Azure Data Factory (ADF): How to extract JSON data from an API to Azure SQL Server

by Mik Panchal, Managing Consultant- Altis Sydney

This Blog is a step-by-step guide to build the integration pattern used to extract JSON data from an API using Azure Data Factory.

Using an API to extract data in a JSON format has become a common method for extracting data into Azure SQL Database or Azure Blob. As integration tools evolve, greater effort is placed on enabling the tools to extract data from various source systems in different formats, thus enabling Data Engineers to create integration patterns in the most efficient way possible.

WIIFM?

By using the ADF “REST dataset” I was able to successfully create a “copy data” task to directly map the JSON output to an Azure SQL server table, however, after inspecting the data I noticed NULL data returned from a nested JSON object while non-nested JSON object returned the right data.

Even though the ADF REST dataset can read the API metadata, the values in these nested JSON objects/arrays are returned as NULL when you use a Copy data task to directly load JSON to Azure SQL Server.

It seems that there is a bug with ADF (v2) when it comes to directly extract a nested JSON to Azure SQL Server using the REST dataset and Copy data task.

Example of nested Json object

High-level data flow using Azure Data Factory

The process involves using ADF to extract data to Blob (.json) first, then copying data from Blob to Azure SQL Server. This additional step to Blob ensures the ADF dataset can be configured to traverse the nested JSON object/array.

Below is a step-by-step guide to extracting complex JSON data in your Azure platform using Azure Data Factory (ADF).

Follow the steps outlined below:
  1. Set up API linked service, and create a REST dataset to API
  2. Set up Azure Blob Storage dataset to Blob storage “DS_Source_Location
    1. Clear the Shema objects
    2. Manually update the JSON of the dataset using JSON editor
    3. Example of edited JSON
    4. Manually updating this ensures nested json is mapped to the right columns.
    5. Sample connection
  3. Create a Azure SQL Database dataset “DS_Sink_Location” that points to the destination table. The destination table must be 1-1 to the source, ensure all columns match between blob file and the destination table.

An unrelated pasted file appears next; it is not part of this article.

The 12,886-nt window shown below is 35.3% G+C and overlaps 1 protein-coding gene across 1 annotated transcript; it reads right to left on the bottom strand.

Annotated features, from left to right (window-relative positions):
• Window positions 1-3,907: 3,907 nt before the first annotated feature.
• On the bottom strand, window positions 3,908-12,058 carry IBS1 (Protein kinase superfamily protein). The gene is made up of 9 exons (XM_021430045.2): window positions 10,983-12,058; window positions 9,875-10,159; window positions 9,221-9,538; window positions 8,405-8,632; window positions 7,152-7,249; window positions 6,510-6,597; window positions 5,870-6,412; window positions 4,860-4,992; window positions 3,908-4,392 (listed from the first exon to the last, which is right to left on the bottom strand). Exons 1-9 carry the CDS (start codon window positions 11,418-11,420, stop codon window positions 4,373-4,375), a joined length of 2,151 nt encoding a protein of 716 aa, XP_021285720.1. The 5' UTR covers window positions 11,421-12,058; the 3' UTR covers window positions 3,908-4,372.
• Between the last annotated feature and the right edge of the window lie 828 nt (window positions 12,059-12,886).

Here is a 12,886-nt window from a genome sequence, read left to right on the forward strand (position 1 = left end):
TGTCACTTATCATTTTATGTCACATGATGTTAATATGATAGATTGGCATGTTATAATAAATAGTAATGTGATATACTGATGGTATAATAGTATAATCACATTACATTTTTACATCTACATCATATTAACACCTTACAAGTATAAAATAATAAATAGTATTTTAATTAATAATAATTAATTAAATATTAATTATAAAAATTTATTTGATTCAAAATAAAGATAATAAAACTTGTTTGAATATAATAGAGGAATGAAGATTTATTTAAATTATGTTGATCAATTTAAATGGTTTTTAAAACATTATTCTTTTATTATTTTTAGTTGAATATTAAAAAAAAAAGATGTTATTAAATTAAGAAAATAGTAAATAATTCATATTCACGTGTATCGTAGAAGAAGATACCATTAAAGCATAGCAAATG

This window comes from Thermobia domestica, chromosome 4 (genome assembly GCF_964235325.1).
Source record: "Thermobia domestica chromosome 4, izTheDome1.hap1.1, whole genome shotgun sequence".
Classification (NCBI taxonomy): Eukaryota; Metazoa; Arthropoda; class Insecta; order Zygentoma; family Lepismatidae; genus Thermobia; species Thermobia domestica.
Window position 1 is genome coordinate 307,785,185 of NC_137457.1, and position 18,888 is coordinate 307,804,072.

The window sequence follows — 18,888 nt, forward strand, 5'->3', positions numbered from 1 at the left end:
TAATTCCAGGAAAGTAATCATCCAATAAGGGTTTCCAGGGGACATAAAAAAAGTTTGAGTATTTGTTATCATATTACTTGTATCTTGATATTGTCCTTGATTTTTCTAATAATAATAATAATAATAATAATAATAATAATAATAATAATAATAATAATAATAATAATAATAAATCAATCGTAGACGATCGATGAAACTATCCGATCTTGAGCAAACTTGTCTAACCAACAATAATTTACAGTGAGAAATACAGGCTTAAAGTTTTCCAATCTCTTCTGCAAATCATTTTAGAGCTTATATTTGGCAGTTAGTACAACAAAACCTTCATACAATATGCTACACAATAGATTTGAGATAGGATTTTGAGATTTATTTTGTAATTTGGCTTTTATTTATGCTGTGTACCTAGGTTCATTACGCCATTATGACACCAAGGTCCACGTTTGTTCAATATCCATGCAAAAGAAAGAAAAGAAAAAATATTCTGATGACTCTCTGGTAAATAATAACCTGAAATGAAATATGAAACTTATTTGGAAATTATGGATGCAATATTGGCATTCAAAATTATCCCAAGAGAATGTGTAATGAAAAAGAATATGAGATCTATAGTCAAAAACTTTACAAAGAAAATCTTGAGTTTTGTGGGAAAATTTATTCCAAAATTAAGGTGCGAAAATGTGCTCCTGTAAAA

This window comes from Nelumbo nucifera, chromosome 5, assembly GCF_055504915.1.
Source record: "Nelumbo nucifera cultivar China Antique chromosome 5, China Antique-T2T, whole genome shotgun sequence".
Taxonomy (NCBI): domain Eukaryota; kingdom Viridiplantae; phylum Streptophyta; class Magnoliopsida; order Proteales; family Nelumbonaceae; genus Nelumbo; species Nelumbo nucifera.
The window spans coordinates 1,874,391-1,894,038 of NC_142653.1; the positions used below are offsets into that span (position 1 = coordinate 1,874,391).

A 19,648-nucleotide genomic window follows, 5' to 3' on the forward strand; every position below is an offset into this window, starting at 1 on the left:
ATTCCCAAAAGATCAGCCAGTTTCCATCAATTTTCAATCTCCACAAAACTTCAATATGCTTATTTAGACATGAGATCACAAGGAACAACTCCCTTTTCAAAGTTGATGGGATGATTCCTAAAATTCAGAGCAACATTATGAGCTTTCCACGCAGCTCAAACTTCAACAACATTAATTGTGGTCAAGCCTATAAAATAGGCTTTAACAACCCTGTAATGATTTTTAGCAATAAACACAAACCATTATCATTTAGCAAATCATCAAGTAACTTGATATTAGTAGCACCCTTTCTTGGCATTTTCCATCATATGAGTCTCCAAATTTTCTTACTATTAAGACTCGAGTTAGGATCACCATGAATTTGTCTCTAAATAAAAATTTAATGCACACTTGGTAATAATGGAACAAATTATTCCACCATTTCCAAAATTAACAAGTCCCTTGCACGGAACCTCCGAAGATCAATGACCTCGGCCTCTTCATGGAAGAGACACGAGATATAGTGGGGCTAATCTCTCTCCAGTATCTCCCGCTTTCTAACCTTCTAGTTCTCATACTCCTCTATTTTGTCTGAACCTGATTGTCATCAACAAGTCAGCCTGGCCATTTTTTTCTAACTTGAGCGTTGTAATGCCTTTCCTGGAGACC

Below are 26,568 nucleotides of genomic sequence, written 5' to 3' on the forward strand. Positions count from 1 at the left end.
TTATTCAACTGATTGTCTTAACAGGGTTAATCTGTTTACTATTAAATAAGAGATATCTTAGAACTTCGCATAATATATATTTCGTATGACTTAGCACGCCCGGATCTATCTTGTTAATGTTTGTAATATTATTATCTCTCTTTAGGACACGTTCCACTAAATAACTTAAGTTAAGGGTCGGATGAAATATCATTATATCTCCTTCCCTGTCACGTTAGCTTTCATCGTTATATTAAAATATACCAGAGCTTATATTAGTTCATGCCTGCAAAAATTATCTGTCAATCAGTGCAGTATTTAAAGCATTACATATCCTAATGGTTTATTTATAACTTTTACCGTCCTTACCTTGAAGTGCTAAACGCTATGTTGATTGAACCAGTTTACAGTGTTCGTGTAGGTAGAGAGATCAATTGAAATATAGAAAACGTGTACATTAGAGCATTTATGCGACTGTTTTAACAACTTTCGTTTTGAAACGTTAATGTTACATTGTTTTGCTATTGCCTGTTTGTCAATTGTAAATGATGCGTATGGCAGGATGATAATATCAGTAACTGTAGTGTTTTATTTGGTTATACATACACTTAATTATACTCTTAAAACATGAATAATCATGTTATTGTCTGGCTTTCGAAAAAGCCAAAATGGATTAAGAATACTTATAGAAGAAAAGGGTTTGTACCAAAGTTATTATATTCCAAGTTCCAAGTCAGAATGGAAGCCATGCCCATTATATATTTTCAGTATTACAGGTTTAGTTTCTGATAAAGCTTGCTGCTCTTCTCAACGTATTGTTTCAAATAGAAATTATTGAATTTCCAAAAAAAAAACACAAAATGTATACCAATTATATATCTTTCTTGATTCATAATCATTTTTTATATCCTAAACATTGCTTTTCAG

4. In a new Pipeline, create a Copy data task to load Blob file to Azure SQL Server

a) Connect “DS_Source_Location” dataset to the Source tab

b) Connect “DS_Sink_Location” dataset to the Sink tab

c) Review Mapping tab, ensure each column is mapped between Blob file and SQL table

d) Specify the JSONPath of the nested JSON array for cross-apply

e) Execute pipeline

The process outlined above loads the data from a JSON object using an API connection to the Azure SQL Database. Please contact us if you would like a full end-to-end solution to copy data from an API using a delta load and pagination.

Please see our Azure Practice page or contact us if you would like to know more about our Azure offering. Below are links to more of our Azure Blogs:

Should we invest more time getting data into a Data Warehouse (DW) or analysing the data to create insights for the business?

Using SSIS within Azure Data Factory V2

Azure Data Factory Templates with Data Lake

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Comments

  1. My scenario has requirement to pull data from 1000 API’s atleast, so how can I achieve this solution as I don’t want to create separate pipelines for each API calls and map each and every time, Please let me know your inputs.
    Thanks.

    1. Hi Kunal,
      Our Azure framework can cater for multiple API’s and different data sources using a single orchestration process, this means you can add/remove/disable APIs without having to create new pipelines. Please get in touch with our team if you would like to discuss how we can help your organisation.